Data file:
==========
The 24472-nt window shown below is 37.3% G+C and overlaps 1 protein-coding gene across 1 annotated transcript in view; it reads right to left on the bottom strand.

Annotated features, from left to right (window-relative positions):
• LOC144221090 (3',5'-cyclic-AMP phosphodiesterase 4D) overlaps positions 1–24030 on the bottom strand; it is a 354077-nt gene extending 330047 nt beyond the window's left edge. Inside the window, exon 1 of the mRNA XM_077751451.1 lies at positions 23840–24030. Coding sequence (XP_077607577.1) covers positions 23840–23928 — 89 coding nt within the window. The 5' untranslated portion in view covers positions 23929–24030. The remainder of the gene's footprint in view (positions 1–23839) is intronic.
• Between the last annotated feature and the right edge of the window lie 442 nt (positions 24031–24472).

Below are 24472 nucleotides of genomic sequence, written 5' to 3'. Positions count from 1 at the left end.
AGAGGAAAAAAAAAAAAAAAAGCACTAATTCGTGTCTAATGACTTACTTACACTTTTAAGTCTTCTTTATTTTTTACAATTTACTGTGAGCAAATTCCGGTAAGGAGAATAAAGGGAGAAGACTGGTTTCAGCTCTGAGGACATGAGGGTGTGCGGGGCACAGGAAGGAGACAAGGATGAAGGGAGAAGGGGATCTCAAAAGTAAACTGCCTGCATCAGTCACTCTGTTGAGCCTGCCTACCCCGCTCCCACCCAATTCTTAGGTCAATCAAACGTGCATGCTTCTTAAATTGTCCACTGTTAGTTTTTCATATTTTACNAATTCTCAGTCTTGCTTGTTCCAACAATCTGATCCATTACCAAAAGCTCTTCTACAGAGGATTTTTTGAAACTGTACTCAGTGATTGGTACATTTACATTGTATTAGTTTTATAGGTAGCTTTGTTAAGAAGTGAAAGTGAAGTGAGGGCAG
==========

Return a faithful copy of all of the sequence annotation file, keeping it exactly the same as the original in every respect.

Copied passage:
The 24472-nt window shown below is 37.3% G+C and overlaps 1 protein-coding gene across 1 annotated transcript in view; it reads right to left on the bottom strand.

Annotated features, from left to right (window-relative positions):
• LOC144221090 (3',5'-cyclic-AMP phosphodiesterase 4D) overlaps positions 1–24030 on the bottom strand; it is a 354077-nt gene extending 330047 nt beyond the window's left edge. Inside the window, exon 1 of the mRNA XM_077751451.1 lies at positions 23840–24030. Coding sequence (XP_077607577.1) covers positions 23840–23928 — 89 coding nt within the window. The 5' untranslated portion in view covers positions 23929–24030. The remainder of the gene's footprint in view (positions 1–23839) is intronic.
• Between the last annotated feature and the right edge of the window lie 442 nt (positions 24031–24472).

Below are 24472 nucleotides of genomic sequence, written 5' to 3'. Positions count from 1 at the left end.
AGAGGAAAAAAAAAAAAAAAAGCACTAATTCGTGTCTAATGACTTACTTACACTTTTAAGTCTTCTTTATTTTTTACAATTTACTGTGAGCAAATTCCGGTAAGGAGAATAAAGGGAGAAGACTGGTTTCAGCTCTGAGGACATGAGGGTGTGCGGGGCACAGGAAGGAGACAAGGATGAAGGGAGAAGGGGATCTCAAAAGTAAACTGCCTGCATCAGTCACTCTGTTGAGCCTGCCTACCCCGCTCCCACCCAATTCTTAGGTCAATCAAACGTGCATGCTTCTTAAATTGTCCACTGTTAGTTTTTCATATTTTACNAATTCTCAGTCTTGCTTGTTCCAACAATCTGATCCATTACCAAAAGCTCTTCTACAGAGGATTTTTTGAAACTGTACTCAGTGATTGGTACATTTACATTGTATTAGTTTTATAGGTAGCTTTGTTAAGAAGTGAAAGTGAAGTGAGGGCAG